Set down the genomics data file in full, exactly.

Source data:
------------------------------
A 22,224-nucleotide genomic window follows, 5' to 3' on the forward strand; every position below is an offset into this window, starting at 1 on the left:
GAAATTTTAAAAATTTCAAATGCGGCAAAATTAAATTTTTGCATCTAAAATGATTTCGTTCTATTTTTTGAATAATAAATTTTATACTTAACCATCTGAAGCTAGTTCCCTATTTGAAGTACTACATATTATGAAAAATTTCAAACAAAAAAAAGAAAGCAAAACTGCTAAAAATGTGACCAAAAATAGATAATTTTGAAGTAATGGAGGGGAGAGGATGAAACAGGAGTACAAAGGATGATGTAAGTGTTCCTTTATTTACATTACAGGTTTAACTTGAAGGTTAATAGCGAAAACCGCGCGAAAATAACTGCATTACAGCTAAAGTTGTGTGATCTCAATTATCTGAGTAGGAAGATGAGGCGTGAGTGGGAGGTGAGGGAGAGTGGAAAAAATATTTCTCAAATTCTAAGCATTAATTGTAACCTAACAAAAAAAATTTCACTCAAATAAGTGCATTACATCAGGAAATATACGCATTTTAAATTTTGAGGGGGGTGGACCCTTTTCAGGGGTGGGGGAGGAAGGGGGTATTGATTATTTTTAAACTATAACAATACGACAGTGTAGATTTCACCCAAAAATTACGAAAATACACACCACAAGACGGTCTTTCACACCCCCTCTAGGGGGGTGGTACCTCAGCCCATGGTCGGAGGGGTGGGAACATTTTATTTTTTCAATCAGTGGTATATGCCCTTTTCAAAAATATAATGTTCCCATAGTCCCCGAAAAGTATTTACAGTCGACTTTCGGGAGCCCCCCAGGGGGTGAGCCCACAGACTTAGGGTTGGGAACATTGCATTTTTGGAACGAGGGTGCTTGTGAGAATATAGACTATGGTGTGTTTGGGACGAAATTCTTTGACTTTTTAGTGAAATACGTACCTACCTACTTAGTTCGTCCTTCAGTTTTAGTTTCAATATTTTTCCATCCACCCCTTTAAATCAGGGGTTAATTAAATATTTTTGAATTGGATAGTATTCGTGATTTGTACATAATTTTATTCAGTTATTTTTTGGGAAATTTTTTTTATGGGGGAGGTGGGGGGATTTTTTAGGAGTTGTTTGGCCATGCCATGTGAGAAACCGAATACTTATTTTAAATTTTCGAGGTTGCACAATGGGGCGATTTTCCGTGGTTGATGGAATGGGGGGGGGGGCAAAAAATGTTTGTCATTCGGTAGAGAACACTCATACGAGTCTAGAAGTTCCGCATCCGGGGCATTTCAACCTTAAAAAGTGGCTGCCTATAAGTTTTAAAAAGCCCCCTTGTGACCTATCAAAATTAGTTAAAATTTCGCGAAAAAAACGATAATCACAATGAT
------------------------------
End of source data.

A 22,224-nucleotide genomic window follows, 5' to 3' on the forward strand; every position below is an offset into this window, starting at 1 on the left:
GAAATTTTAAAAATTTCAAATGCGGCAAAATTAAATTTTTGCATCTAAAATGATTTCGTTCTATTTTTTGAATAATAAATTTTATACTTAACCATCTGAAGCTAGTTCCCTATTTGAAGTACTACATATTATGAAAAATTTCAAACAAAAAAAAGAAAGCAAAACTGCTAAAAATGTGACCAAAAATAGATAATTTTGAAGTAATGGAGGGGAGAGGATGAAACAGGAGTACAAAGGATGATGTAAGTGTTCCTTTATTTACATTACAGGTTTAACTTGAAGGTTAATAGCGAAAACCGCGCGAAAATAACTGCATTACAGCTAAAGTTGTGTGATCTCAATTATCTGAGTAGGAAGATGAGGCGTGAGTGGGAGGTGAGGGAGAGTGGAAAAAATATTTCTCAAATTCTAAGCATTAATTGTAACCTAACAAAAAAAATTTCACTCAAATAAGTGCATTACATCAGGAAATATACGCATTTTAAATTTTGAGGGGGGTGGACCCTTTTCAGGGGTGGGGGAGGAAGGGGGTATTGATTATTTTTAAACTATAACAATACGACAGTGTAGATTTCACCCAAAAATTACGAAAATACACACCACAAGACGGTCTTTCACACCCCCTCTAGGGGGGTGGTACCTCAGCCCATGGTCGGAGGGGTGGGAACATTTTATTTTTTCAATCAGTGGTATATGCCCTTTTCAAAAATATAATGTTCCCATAGTCCCCGAAAAGTATTTACAGTCGACTTTCGGGAGCCCCCCAGGGGGTGAGCCCACAGACTTAGGGTTGGGAACATTGCATTTTTGGAACGAGGGTGCTTGTGAGAATATAGACTATGGTGTGTTTGGGACGAAATTCTTTGACTTTTTAGTGAAATACGTACCTACCTACTTAGTTCGTCCTTCAGTTTTAGTTTCAATATTTTTCCATCCACCCCTTTAAATCAGGGGTTAATTAAATATTTTTGAATTGGATAGTATTCGTGATTTGTACATAATTTTATTCAGTTATTTTTTGGGAAATTTTTTTTATGGGGGAGGTGGGGGGATTTTTTAGGAGTTGTTTGGCCATGCCATGTGAGAAACCGAATACTTATTTTAAATTTTCGAGGTTGCACAATGGGGCGATTTTCCGTGGTTGATGGAATGGGGGGGGGGGCAAAAAATGTTTGTCATTCGGTAGAGAACACTCATACGAGTCTAGAAGTTCCGCATCCGGGGCATTTCAACCTTAAAAAGTGGCTGCCTATAAGTTTTAAAAAGCCCCCTTGTGACCTATCAAAATTAGTTAAAATTTCGCGAAAAAAACGATAATCACAATGAT